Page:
The Alabama Forestry Association came out for Bentley in 2014, and it is reasonable to expect this support will eventually include a donation to the governor’s campaignm, not that Bentley needs it. Already he has raised $542,500 in contributions, while his only declared opponent, Morgan County Commissioner Stacy George, has yet to raise the $25,000 required to begin reporting who makes the donations.
As for the Democrats — there are no Democrats.
It’s only natural for the Alabama Forestry Association to endorse Bentley, who might be the only governor who has actually loaded pulpwood, which he did when working in his father’s sawmill near Columbiana. Other governors have owned timberland. If another actually worked on a pulpwood truck, he did not list that among his campaign credentials.
However, the endorsement makes sense for another reason.
Whether he makes this point or avoids it, Bentley will run as the candidate of the status quo, and for many Alabamians, the status quo is just fine.
While much has been made about how the GOP has sought to bring in school choice and reduce the Alabama Education Association to a toothless tiger, in most areas where change could occur, Republicans have protected groups like the Alabama Forestry Association from any alterations in the system simply by doing nothing.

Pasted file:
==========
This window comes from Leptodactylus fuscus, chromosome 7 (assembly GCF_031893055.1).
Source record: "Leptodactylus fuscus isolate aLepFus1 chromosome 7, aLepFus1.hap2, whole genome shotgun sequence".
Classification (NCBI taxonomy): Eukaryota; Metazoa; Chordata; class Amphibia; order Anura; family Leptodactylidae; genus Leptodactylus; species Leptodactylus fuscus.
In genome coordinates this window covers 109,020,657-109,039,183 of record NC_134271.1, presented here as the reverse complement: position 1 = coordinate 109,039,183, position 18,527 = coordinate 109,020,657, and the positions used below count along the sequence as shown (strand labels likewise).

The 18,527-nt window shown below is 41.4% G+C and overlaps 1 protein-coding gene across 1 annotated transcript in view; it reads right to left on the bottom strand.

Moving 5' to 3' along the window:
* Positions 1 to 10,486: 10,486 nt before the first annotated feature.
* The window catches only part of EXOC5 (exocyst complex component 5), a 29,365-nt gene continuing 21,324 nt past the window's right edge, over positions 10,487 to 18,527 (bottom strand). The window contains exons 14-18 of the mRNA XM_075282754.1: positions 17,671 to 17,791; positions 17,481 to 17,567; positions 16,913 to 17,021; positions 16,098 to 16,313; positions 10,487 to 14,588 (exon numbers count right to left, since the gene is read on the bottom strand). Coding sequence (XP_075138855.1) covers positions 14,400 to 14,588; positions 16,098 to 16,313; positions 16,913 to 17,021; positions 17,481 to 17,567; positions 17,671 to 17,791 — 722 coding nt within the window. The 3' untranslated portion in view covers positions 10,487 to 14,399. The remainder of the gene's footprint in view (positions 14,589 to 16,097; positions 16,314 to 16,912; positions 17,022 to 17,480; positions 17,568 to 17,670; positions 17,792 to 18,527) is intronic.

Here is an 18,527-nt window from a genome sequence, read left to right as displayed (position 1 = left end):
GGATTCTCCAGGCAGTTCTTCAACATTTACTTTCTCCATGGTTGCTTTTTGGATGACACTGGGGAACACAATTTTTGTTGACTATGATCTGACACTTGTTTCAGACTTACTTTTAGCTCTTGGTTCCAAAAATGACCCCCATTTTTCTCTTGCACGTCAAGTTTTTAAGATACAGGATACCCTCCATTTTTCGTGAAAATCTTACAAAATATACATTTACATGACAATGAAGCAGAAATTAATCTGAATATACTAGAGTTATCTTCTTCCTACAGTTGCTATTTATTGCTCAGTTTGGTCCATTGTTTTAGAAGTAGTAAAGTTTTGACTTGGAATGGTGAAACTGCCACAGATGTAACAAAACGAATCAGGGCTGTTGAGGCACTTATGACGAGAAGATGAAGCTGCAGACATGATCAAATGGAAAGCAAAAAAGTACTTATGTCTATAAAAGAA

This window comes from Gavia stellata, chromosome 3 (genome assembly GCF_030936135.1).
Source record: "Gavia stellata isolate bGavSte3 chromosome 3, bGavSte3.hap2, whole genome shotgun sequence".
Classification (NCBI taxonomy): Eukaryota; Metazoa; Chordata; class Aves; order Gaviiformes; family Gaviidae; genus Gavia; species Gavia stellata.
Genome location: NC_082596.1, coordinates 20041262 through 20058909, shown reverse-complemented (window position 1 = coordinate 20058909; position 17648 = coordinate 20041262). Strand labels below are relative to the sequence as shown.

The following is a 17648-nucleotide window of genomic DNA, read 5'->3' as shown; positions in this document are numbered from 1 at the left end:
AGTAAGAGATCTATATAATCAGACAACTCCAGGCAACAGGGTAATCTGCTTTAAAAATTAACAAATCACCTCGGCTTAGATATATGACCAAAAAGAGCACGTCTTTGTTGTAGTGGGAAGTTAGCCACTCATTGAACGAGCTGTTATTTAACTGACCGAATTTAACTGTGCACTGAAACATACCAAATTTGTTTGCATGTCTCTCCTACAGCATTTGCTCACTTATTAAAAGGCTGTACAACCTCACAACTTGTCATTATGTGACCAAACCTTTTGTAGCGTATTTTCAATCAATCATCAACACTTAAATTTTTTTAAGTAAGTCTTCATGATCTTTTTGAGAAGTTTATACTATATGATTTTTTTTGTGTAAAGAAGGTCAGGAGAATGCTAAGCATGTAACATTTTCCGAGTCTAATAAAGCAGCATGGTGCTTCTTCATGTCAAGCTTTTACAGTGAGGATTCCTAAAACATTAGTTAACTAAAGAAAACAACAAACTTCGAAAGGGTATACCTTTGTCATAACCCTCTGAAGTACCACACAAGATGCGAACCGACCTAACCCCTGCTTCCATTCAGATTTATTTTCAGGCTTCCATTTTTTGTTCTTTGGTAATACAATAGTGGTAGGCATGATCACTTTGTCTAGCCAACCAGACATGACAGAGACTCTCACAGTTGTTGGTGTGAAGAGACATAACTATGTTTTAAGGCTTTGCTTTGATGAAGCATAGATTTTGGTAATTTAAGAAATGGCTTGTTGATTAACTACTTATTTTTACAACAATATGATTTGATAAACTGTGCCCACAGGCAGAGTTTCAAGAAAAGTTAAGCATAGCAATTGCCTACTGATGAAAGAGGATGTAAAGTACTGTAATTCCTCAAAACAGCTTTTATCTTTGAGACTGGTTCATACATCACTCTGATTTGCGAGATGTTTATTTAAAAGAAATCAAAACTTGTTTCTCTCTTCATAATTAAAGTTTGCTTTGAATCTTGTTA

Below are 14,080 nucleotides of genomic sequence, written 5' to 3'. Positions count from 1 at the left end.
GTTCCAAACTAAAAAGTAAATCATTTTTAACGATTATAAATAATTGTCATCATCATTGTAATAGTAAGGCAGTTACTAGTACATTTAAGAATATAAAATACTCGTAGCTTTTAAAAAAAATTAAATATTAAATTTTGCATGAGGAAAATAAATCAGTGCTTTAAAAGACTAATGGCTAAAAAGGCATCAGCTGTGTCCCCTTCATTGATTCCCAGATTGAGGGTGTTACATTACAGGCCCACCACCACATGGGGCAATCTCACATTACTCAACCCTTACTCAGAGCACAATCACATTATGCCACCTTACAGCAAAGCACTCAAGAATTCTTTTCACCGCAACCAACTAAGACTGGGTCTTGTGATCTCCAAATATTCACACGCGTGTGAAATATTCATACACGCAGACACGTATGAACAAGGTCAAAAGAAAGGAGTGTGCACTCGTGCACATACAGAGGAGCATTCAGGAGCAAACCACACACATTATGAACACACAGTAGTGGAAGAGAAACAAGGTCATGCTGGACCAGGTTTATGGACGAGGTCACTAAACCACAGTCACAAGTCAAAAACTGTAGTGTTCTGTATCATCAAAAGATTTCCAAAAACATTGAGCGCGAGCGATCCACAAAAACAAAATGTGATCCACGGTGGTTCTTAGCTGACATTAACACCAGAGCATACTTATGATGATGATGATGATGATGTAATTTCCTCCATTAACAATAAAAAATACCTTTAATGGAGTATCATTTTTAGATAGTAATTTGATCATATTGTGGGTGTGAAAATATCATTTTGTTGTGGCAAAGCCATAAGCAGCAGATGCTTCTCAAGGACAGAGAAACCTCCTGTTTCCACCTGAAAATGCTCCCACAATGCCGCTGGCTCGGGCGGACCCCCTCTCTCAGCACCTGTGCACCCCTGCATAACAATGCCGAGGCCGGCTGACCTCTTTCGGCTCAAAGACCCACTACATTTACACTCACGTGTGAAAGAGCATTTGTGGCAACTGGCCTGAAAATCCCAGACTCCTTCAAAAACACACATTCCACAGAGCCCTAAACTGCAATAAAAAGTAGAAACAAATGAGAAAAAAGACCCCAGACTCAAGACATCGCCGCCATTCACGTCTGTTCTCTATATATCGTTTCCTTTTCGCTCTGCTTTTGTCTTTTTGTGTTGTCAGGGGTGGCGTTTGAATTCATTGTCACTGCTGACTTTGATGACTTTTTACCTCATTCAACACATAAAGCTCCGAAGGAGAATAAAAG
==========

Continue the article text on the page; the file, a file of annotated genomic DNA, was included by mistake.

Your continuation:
Of the special-interest groups in Alabama, the Forestry Association enjoys one of the most special arrangements the state can offer — a constitutionally protected, legislatively endorsed tax code that keeps forest land taxed at a rate far lower than other property, lower indeed that similar land in adjacent states. With the shortfalls, budget cuts and proration brought on by the Great Recession, there was almost no talk about increasing revenue by raising taxes on timberland. That was never on the table.
A governor who protected such a plum in the past and could be expected to protect it in the future would be the beneficiary’s governor of choice.
So the Alabama Forestry Association endorsed Gov. Bentley for re-election and in so doing endorsed the status quo. That should surprise no one.